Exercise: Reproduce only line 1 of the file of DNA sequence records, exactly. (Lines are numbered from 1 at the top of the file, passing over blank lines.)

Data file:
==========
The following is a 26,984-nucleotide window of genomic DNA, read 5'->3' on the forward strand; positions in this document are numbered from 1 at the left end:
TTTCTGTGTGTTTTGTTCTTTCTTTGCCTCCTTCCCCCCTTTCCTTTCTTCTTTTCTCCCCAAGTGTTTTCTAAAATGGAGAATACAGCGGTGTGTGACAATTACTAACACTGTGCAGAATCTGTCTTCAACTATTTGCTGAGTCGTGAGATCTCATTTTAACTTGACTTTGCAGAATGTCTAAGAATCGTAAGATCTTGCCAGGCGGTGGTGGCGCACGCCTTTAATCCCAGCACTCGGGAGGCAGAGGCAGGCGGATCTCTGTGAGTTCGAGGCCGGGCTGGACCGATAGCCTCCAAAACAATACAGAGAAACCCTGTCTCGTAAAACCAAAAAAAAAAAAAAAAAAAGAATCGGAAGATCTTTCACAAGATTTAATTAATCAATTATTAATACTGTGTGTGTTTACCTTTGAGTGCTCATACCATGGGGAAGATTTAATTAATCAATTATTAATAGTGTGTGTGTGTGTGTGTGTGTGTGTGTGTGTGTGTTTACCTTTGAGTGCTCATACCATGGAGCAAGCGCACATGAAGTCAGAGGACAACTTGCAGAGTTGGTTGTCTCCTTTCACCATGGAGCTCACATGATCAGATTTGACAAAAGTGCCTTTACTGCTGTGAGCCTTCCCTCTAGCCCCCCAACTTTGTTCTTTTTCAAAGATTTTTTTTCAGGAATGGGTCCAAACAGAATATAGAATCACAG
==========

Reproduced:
The following is a 26,984-nucleotide window of genomic DNA, read 5'->3' on the forward strand; positions in this document are numbered from 1 at the left end: